“The idea behind denoising autoencoders is simple. In order to force the hidden layer to discover more robust features and prevent it from simply learning the identity, we train the autoencoder to reconstruct the input from a corrupted version of it.” from

Basic idea is to denoise X with data augmentation to X_tilde then learn the mapping from X_tilde to X. This process supposedly gives you a better representation of your data. Here, X is just cont + cats, weights are learned optimizing mse since it make sense while computing loss(X, generated X). Also by normalizing each and every input to (0,1) before training we avoid scale issues and thus not weighting a particular feature too much during backprop.

I missed working on structured deep learning, I’ve been doing images for a long time now, so if you are interested we can properly implement the idea in a more general scope (allowing multiple augmentations, normalizations, corruptions) write a blog post about it and publish it for automated feature engineering on top of fastai and/or pytorch.


I’ve got to get to bed but let’s chat more on this later. I’ve got a working version of most components, but your code was a big help in getting there and it would be helpful to have someone to walk through it and point out any concerns.

I’d certainly be interested in taking our combined efforts and applying it to an integration into the fastai library and a blog post. My code is close to the library in terms of style but it’s not exactly the same. I’d like to get a working version going first though.

I’m going to take @jeremy’s advice and work on the loss function. Other than that it’s mostly piping, although the weight tying might be a little tricky as well but at least there are examples there. I was stuck when I couldn’t understand how encoders were evaluating the loss from and index but knowing that it happens directly in the loss function has unblocked me.

Sounds good, talk to you later :wink:

I’ve made some reasonable progress on updating my implementation. So far I have a working dataset, dataloader, and modeldata, and the model is close.

I want to try to confirm my understanding of the weight tying though. Based on the pytorch language model example and the library it seems fairly straightforward in terms of how to tie weights, but I want to articulate what I think is going on both for my benefit and for others.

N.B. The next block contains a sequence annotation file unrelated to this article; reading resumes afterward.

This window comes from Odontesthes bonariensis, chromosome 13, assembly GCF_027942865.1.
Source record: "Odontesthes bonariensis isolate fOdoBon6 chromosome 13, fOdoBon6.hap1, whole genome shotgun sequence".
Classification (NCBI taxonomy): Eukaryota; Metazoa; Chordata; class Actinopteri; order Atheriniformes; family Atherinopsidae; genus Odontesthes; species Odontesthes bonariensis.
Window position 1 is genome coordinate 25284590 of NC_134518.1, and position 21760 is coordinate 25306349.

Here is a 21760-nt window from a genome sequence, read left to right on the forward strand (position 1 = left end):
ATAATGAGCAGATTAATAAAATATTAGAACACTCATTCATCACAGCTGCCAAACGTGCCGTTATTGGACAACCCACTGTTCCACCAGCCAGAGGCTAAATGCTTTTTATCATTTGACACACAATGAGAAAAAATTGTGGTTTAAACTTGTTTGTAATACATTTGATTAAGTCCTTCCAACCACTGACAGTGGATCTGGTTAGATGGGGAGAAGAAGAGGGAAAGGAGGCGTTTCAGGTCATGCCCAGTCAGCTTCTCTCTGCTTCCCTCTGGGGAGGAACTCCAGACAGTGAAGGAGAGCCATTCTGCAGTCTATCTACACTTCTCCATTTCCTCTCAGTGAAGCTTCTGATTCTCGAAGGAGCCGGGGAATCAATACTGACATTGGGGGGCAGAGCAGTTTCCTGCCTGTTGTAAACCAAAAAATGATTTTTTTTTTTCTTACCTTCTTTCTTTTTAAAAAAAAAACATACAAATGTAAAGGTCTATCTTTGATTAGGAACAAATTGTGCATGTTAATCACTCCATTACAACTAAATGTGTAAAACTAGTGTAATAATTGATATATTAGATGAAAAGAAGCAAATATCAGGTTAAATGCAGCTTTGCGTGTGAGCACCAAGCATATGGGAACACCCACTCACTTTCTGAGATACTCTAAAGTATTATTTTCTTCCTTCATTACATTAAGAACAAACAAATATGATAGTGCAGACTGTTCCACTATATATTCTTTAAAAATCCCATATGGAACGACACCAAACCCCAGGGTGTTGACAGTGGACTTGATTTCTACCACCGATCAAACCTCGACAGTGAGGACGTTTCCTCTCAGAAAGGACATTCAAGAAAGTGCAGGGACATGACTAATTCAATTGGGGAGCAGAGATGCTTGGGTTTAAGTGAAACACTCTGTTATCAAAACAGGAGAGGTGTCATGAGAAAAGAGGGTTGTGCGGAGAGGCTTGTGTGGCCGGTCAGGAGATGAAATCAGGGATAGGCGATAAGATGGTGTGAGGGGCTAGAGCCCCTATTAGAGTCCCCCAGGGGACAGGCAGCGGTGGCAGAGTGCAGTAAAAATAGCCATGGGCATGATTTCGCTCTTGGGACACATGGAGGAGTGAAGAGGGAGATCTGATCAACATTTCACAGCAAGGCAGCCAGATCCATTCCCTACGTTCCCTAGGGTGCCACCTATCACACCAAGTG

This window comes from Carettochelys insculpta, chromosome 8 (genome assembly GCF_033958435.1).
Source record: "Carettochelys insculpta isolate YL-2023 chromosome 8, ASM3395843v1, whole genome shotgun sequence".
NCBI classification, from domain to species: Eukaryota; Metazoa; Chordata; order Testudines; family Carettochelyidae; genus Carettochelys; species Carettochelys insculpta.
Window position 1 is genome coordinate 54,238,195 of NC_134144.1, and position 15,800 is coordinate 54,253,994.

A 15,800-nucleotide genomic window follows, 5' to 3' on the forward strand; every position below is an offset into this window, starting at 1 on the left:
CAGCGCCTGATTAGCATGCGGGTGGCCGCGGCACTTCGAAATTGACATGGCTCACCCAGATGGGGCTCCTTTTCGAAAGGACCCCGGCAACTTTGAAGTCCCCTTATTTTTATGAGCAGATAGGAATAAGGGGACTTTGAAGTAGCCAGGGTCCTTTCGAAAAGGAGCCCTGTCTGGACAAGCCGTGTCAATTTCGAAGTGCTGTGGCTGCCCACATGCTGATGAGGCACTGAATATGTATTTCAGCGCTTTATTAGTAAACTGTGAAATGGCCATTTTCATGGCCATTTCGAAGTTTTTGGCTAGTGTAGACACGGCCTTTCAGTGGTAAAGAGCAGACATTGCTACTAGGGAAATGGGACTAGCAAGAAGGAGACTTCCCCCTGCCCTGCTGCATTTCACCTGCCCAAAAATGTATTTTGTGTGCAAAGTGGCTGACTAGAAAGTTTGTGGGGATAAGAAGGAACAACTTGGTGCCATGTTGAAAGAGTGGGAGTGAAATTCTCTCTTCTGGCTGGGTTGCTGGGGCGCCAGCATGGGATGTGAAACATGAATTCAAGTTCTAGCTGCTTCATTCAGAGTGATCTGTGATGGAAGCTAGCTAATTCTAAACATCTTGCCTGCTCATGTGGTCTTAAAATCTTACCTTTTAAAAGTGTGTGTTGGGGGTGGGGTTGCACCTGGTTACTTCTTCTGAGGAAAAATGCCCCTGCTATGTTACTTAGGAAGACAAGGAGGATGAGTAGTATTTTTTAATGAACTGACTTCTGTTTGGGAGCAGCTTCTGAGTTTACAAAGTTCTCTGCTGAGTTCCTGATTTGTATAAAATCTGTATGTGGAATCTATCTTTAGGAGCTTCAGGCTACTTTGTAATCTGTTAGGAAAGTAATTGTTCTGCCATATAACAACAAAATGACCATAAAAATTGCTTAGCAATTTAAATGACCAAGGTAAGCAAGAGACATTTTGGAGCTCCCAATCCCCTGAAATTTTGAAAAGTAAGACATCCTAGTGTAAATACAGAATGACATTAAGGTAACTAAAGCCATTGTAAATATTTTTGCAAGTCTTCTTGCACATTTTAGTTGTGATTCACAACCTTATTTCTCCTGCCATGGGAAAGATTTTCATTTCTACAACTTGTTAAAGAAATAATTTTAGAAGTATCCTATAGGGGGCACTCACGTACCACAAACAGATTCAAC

The weights from the embedding are stored as a lookup because their inputs are one hot encoded and the output of the one hot encoded layer multiplied by the weights is identical to the values for the weights themselves.

When it comes to the inverse linear decoder layer, these shared weights are used to produce a one hot encoding because that’s what we’re targeting. The network is trying to learn what inputs to that final layer, when multiplied by the shared weights, produces the desired one hot encoding.

From what I’ve read this isn’t necessary, but has a regularizing effect on the network, and seems to work well in language modelling.

Is this understanding correct? Any pointers or thoughts?

Your description sounds about right to me. When you say “this isn’t necessary”, what are you referring to as “this”? Are you referring to weight tying there?

Yeah, that’s what I was referring to.

The aspect I found challenging to understand but which I think I’ve figured out regarding weight tying in symmetrical autoencoder networks is whether the weights need to be transposed or not. In my research I’ve seen a reference to using the transpose of the weights for the linear layers, which makes some sense to me because we’re inverting the shape of the linear layers, and most of the examples provided ( / awd-lstm) change the shape of the output tensor, but that’s not the same as a transpose.

I’m still not certain about those view calls in LinearDecoder (and the awd-lstm source):

    decoded = self.decoder(output.view(output.size(0)*output.size(1), output.size(2)))
    result = decoded.view(-1, decoded.size(1))

A transpose isn’t necessary for the embedding -> decoder mapping because the tensors in both cases are the same shape. I.E. an embedding of K categories into an N dimensional vector has a weight tensor of shape KxN, and the corresponding decoder is a linear layer from N to K, which also has a weight tensor of shape KxN.

I suspect the view here has to do with Mini-batching, but I need to walk through step by step what it’s doing because right now I don’t understand the reason for it.

Anyway thanks for the help.

Yes exactly - it’s rather convenient!